Shades of white in the world of flower gardens

“The arums make the white of Persicaria polymorpha a very definite cream and highlight the problem I had with Sissinghurst of putting too many whites together in one space. White flowers always have something else in them, be it blue, pink, mauve or even brown, and these off-whites soon look grubby when they are shown up by the purity of something like Zantedeschia aethiopica. A cream rose such as Rosa ‘Nevada’ needs to be with the right partners, and, since it fades to pink, it is a shame for this ageing process to feel muddied by wrongly placed companions.”

Natural Selection, A Year in the Garden by Dan Pearson (2017)

I have been drafting a piece about contemporary white gardens for a publication, so my mind has been on white blooms. Yesterday, in the post-election hiatus and the gloom of a wet, grey day, I headed round the garden with my vintage flower basket to pick a selection of white and largely white flowers.

Ringing in my ears were Dan Pearson’s words above, even though I had read them so really they should have been flashing in front of my eyes – visible rather than audible, so to speak. I had not really got my head around the different shades of white before. Neither, I am sure, had the many women whom we used to describe as being of the Remuera genre back in the 1990s, but who would be known as “ladies who lunch” these days. These were the ones who were hellbent on putting in a white garden, à la Sissinghurst. They were numerous and, in our peak retail days, we met a fair number of them. I recall some for whom white flushed pink was out of the question. Candidates for their white garden had to be pure in hue. White and nothing else. I wish I had the Pearson quote back then. There are many, many plants that open from a pink bud to a white bloom.

Never did I hear any of these women getting their heads around the different shades of white. Nor indeed the role of cream and where creamy white becomes more cream than white. Let alone where cream crosses over to palest yellow. It is spring here, so we have a number of rhododendrons in flower. Of the maybe ten different white rhododendrons I picked, only one was what I would call pure white.

Is Narcissus ‘Thalia’ (on the left) acceptable in a white garden, though it is cream, not white? If ‘Thalia’ is acceptable, how about the narcissus with the pale lemon corona and white petals? And if that lemon corona is still okay, does this go across to ‘Beryl’ and other poeticus hybrids with white petals and small coronas which are somewhat stronger coloured and into the yellows and oranges? Where is the cut-off point? I tell you, this white garden business is fraught with problems and judgement calls.

Are green flowers permissible? If so, why not the white Moraea villosa with blue peacock eye markings or Lachenalia contaminata or Onixotis triquetra which are white with maroon markings? If the latter two are not acceptable, does that rule out the white rhododendron with maroon spotting. Is it not sufficiently pure? Is it okay for a white rhododendron to open from a soft pink bud? No? How about a soft lemon bud or one with a green cast?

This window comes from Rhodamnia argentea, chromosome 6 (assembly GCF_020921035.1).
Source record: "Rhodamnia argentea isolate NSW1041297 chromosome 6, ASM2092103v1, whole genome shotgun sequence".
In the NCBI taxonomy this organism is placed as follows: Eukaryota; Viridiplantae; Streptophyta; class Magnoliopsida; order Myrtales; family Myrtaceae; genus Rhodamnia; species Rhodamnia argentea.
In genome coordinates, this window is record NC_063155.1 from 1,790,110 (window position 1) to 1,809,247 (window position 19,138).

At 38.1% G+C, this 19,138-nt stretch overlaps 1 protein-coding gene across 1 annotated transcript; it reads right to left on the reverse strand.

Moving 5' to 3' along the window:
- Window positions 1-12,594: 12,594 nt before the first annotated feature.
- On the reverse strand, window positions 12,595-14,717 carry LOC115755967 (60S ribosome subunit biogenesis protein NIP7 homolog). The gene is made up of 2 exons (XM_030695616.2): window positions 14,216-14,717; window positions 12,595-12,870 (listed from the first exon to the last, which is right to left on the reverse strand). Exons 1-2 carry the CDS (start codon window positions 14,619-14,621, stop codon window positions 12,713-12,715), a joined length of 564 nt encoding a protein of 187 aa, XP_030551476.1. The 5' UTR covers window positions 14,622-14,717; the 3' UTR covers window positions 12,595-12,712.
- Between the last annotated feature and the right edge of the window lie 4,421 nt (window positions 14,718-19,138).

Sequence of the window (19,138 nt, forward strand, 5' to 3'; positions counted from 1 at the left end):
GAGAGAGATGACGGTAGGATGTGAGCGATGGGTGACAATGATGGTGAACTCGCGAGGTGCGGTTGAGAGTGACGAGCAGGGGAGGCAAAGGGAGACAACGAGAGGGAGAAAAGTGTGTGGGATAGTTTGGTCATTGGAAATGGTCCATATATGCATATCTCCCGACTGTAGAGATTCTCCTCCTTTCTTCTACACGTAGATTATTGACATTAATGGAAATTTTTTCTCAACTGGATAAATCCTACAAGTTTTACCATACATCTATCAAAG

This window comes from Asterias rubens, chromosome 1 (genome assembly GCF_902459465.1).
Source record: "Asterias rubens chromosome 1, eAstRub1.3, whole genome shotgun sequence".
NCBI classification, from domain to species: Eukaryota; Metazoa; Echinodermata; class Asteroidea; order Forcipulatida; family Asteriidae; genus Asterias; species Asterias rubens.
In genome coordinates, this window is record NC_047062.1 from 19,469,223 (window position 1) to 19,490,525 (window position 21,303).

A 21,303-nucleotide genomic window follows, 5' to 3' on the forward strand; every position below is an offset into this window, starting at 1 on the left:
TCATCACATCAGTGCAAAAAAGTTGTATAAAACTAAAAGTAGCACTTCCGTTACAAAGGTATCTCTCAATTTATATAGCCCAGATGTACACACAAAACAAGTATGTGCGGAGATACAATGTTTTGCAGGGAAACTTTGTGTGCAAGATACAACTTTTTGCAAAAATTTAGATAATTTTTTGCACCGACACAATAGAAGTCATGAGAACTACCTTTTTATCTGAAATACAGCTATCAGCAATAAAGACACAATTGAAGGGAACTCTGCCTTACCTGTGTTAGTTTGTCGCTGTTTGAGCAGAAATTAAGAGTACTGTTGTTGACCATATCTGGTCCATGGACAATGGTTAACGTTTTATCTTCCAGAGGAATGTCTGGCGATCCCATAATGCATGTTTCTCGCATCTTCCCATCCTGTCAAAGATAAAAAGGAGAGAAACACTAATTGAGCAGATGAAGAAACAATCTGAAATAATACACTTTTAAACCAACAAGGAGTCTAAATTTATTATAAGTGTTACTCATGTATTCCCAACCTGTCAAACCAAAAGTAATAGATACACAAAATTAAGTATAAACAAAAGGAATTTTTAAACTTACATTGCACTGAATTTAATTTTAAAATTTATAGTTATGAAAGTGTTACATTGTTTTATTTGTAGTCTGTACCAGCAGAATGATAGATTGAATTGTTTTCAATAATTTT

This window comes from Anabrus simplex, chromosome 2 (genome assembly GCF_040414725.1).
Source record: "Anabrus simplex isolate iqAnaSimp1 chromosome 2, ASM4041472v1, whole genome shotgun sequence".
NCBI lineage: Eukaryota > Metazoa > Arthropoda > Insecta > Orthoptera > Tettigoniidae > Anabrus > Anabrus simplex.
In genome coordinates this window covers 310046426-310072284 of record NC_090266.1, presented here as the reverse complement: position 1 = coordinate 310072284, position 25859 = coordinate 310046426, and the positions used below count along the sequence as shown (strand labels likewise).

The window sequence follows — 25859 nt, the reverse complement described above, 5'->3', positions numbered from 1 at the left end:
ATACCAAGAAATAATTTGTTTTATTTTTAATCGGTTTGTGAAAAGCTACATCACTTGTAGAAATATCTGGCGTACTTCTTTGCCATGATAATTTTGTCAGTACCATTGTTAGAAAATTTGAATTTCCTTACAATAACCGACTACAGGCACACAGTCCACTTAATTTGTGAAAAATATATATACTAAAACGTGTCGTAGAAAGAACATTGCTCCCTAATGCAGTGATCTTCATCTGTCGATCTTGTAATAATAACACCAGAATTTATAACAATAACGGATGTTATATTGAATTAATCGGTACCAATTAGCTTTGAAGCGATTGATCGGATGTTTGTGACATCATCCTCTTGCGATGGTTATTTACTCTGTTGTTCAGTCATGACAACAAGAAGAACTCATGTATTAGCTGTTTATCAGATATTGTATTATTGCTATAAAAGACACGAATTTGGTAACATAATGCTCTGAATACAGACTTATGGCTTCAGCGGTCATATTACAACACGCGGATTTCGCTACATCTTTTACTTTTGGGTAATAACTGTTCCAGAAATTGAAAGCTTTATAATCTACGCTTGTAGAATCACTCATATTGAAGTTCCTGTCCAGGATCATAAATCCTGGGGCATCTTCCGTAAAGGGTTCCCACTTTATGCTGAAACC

I laid all the whites out to peruse and Mark walked into the room. All he wanted to do was to add yellow to lift the scene. I have never wanted a colour themed, pure white garden. It is just not our style and it is hard to stop it being a little flat, a little lacking in energy or pzazz. But if you want one, maybe start considering the importance of different shades and textures of white.

White is not always whiter than white and not all whites are the same. Detail matters and never more so than when you are taking on somebody else’s idea in your garden. Without that attention to detail, you will only ever have an inferior interpretation of the original but without the originality.

Postscript: Should I mention to overseas readers that the white arum lily, Zantedeschia aethiopica, can be found listed on every weed reference site in New Zealand, though I am not sure how widely it has been banned outright at this point? It is generally seen as a sign of poor land management to be growing it. Pure white it may be, valued it is not. It joins the giant gunneras and even the erigeron daisy as a botanical crime here.  

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5 thoughts on “Shades of white in the world of flower gardens

  1. Dale Lethbridge

    Very thought provoking article, Abby. Such perception will open a whole new way of looking at my whites . I love all those variations and realise that they bring the enchanting delights to a morning walk . All bright cold green white of say Primula obconica would not charm me one whit. It is hard to use well.

    Reply
    1. Abbie Jury Post author

      Yes! I have more thoughts on white gardens. I just need to break some of these things into bite-sized pieces. And Dan Pearson was interesting in how he used white in a very hot climate in the south of Italy. Not exclusively white and not too much white but some strategically placed large plants of white to lead one through the garden – maybe 10 or 15 metre spacing? And how he used white to lead through a shaded area. I have seen some recent developments that take white gardens to a whole new level above that of the groundbreaking original at Sissinghurst. The trouble is that the amateur white garden aficionados have never actually got past the Sissinghurst model which, to my eyes, looks very dated now.

      Reply
  2. Pingback: White gardens for the new age | Tikorangi The Jury Garden

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